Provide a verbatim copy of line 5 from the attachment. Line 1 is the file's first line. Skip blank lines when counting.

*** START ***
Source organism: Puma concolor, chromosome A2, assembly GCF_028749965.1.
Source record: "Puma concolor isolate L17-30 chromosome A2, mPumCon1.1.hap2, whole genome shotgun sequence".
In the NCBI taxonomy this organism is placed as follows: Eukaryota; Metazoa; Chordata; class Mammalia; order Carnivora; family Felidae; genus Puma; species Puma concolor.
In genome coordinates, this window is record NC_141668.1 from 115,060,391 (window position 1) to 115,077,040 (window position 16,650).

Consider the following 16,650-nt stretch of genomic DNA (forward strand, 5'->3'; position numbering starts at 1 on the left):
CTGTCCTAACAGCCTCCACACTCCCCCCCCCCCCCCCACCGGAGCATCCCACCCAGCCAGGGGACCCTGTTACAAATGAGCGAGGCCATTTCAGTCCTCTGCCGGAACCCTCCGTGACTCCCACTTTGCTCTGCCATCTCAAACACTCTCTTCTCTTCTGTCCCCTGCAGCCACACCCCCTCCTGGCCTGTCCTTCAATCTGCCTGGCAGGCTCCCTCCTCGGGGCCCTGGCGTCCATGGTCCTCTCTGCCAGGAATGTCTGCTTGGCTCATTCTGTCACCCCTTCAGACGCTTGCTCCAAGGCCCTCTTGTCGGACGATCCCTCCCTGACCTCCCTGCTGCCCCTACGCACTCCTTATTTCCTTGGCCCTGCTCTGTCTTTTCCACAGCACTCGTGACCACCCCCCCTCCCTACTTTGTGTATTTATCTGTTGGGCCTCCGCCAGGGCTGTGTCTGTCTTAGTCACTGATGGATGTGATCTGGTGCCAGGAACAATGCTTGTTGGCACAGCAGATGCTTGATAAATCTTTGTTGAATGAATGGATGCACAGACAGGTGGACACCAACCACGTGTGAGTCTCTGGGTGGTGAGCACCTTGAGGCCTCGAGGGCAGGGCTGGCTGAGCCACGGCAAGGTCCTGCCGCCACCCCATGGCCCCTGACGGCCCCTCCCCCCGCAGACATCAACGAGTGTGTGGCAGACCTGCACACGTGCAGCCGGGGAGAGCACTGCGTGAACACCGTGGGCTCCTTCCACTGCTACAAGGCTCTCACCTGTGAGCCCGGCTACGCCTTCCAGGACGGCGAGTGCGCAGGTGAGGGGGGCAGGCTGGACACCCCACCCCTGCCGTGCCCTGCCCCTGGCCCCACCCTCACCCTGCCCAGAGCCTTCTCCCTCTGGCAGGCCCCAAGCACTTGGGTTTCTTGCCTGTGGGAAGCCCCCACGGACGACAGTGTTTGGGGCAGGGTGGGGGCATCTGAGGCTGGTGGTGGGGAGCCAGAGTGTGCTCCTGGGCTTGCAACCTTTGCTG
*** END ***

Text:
Consider the following 16,650-nt stretch of genomic DNA (forward strand, 5'->3'; position numbering starts at 1 on the left):